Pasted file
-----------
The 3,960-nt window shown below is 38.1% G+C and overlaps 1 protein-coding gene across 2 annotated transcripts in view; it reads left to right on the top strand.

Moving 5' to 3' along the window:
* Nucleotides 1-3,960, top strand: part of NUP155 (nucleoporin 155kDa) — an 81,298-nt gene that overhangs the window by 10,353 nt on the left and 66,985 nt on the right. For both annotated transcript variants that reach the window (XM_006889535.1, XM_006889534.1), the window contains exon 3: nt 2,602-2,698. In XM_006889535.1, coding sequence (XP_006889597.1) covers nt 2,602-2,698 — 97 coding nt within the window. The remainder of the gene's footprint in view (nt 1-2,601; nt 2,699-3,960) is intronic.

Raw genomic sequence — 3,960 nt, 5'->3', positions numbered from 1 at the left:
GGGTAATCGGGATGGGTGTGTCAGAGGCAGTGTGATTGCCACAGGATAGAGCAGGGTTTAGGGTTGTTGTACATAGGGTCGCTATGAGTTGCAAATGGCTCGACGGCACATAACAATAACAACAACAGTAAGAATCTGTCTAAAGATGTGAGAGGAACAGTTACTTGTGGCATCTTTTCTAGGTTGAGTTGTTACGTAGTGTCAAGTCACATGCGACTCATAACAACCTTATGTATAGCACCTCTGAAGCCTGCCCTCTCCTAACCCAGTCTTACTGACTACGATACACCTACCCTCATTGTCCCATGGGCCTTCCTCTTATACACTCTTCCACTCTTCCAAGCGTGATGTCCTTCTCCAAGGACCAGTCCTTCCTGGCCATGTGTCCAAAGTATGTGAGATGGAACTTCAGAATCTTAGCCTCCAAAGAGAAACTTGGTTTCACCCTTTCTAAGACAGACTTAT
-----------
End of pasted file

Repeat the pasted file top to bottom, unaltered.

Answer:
The 3,960-nt window shown below is 38.1% G+C and overlaps 1 protein-coding gene across 2 annotated transcripts in view; it reads left to right on the top strand.

Moving 5' to 3' along the window:
* Nucleotides 1-3,960, top strand: part of NUP155 (nucleoporin 155kDa) — an 81,298-nt gene that overhangs the window by 10,353 nt on the left and 66,985 nt on the right. For both annotated transcript variants that reach the window (XM_006889535.1, XM_006889534.1), the window contains exon 3: nt 2,602-2,698. In XM_006889535.1, coding sequence (XP_006889597.1) covers nt 2,602-2,698 — 97 coding nt within the window. The remainder of the gene's footprint in view (nt 1-2,601; nt 2,699-3,960) is intronic.

Raw genomic sequence — 3,960 nt, 5'->3', positions numbered from 1 at the left:
GGGTAATCGGGATGGGTGTGTCAGAGGCAGTGTGATTGCCACAGGATAGAGCAGGGTTTAGGGTTGTTGTACATAGGGTCGCTATGAGTTGCAAATGGCTCGACGGCACATAACAATAACAACAACAGTAAGAATCTGTCTAAAGATGTGAGAGGAACAGTTACTTGTGGCATCTTTTCTAGGTTGAGTTGTTACGTAGTGTCAAGTCACATGCGACTCATAACAACCTTATGTATAGCACCTCTGAAGCCTGCCCTCTCCTAACCCAGTCTTACTGACTACGATACACCTACCCTCATTGTCCCATGGGCCTTCCTCTTATACACTCTTCCACTCTTCCAAGCGTGATGTCCTTCTCCAAGGACCAGTCCTTCCTGGCCATGTGTCCAAAGTATGTGAGATGGAACTTCAGAATCTTAGCCTCCAAAGAGAAACTTGGTTTCACCCTTTCTAAGACAGACTTAT